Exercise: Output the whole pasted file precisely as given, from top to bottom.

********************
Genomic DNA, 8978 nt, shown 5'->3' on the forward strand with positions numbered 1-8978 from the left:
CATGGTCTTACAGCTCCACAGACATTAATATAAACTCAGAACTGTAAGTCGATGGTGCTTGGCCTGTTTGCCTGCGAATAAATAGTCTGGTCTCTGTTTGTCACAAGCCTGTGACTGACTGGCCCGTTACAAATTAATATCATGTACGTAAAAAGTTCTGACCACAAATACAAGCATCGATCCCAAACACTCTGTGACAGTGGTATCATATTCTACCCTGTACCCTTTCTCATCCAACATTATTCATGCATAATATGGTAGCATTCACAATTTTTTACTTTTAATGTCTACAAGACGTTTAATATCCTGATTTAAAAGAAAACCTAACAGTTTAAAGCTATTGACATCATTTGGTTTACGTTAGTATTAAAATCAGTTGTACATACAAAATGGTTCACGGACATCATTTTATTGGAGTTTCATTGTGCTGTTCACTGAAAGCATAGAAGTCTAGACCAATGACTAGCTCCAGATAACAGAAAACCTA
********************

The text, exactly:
Genomic DNA, 8978 nt, shown 5'->3' on the forward strand with positions numbered 1-8978 from the left:
CATGGTCTTACAGCTCCACAGACATTAATATAAACTCAGAACTGTAAGTCGATGGTGCTTGGCCTGTTTGCCTGCGAATAAATAGTCTGGTCTCTGTTTGTCACAAGCCTGTGACTGACTGGCCCGTTACAAATTAATATCATGTACGTAAAAAGTTCTGACCACAAATACAAGCATCGATCCCAAACACTCTGTGACAGTGGTATCATATTCTACCCTGTACCCTTTCTCATCCAACATTATTCATGCATAATATGGTAGCATTCACAATTTTTTACTTTTAATGTCTACAAGACGTTTAATATCCTGATTTAAAAGAAAACCTAACAGTTTAAAGCTATTGACATCATTTGGTTTACGTTAGTATTAAAATCAGTTGTACATACAAAATGGTTCACGGACATCATTTTATTGGAGTTTCATTGTGCTGTTCACTGAAAGCATAGAAGTCTAGACCAATGACTAGCTCCAGATAACAGAAAACCTA